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Let's face it, life is full of all kinds of stuff:  some we label as good, some we label as bad.  Today I want to talk about what we sometimes label as bad:  change or loss.  Loss happens.  So does change.  Relationships end.  Jobs and careers go away.  Things happen.  So often the tendency is to somehow make the feelings as a result of those losses go away.  We don't want to hurt.  In fact, there is a judgement about the hurting itself, as if there is something shameful or wrong about it.  We tell ourselves we shouldn't hurt, to put our big boy and girl panties on and buck up.  We try to hide it, deny it, medicate it, do anything except feel it.

When we do, all we do is form ugly scar tissue over the break.  We heal it, but we don't cure it.  We don't do our grief work.  Because of this, we are doomed to a life where we may not feel the hurt acutely anymore, but all of our reactions and decisions are consequently based on that one event.  We've got tunnel vision and it is very limiting.

Here are some examples:

  • The relationship ends, and instead of doing our inner work to learn the lesson, we immediately get into another one.
  • We experience a loss, and instead of going through a grieving process, we get a prescription.
  • Something "bad" happens, and instead of working through it, we get so busy that we have no time to thing.

I'd like to propose that there is a different, gentler way to do things, and it is also more rewarding in the long run.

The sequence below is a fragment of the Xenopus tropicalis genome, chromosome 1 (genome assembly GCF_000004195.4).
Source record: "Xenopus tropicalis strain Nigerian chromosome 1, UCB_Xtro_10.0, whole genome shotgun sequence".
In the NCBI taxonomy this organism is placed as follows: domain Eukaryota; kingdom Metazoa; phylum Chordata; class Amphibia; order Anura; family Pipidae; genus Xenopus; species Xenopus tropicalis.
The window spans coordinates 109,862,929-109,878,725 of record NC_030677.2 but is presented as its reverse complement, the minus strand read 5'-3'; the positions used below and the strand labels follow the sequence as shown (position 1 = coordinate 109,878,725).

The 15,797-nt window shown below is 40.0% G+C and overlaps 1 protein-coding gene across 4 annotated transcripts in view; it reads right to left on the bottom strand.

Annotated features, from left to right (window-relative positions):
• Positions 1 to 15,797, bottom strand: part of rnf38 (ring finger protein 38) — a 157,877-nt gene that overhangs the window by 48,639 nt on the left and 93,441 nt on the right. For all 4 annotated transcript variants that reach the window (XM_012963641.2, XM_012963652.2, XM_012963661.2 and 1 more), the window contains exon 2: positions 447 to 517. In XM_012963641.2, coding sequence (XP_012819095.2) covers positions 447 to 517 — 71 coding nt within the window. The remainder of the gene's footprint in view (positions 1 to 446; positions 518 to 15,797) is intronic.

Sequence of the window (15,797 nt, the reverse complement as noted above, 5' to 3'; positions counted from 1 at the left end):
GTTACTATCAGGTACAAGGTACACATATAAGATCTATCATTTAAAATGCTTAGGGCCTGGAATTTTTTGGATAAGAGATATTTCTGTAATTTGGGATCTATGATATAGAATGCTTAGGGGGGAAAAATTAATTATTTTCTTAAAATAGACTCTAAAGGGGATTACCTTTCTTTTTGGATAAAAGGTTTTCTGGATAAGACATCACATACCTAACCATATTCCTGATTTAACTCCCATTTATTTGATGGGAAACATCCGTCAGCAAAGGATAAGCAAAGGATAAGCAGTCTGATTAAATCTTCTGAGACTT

The difference between a broken heart and a broken-open heart is profound.  We all have times and instances in which our hearts get broken.  We hurt.  Eventually we heal, somewhat, but it is never cured.  There is a difference between healing and curing.  Healing is temporary and very shallow. Curing is permanent and goes deep.  Healing only takes care of the surface wounds.  Curing changes us at deep levels, and such change is necessary for us to move into the next greatest expression of being.

A broken-open heart can be the way to a cure.  It is a doorway through which we can live a new and wonderful life.

If your heart is broken, I'd like to suggest that you do not medicate it, jump into another relationship, make yourself so busy you have no time to think, or any of the other things we typically do to make the bad feelings just go away.

Instead, feel them.  Acknowledge the grief and allow the process to happen.  Do the inner work, because a broken-open heart is a doorway into new ways of thinking and perceiving ourselves and life.  Consider getting support and help moving through the process

 

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"Pursue the obstacle. It will set you free."  Mark Nepo

Do you have an obstacle in your life?  Something that seems to block your way no matter which way you turn?

I'm not speaking of an outer obstacle here, although if outer obstacles keep appearing that can be an indicator that something in your life needs to change.  But for this post I am referring to inner obstacles.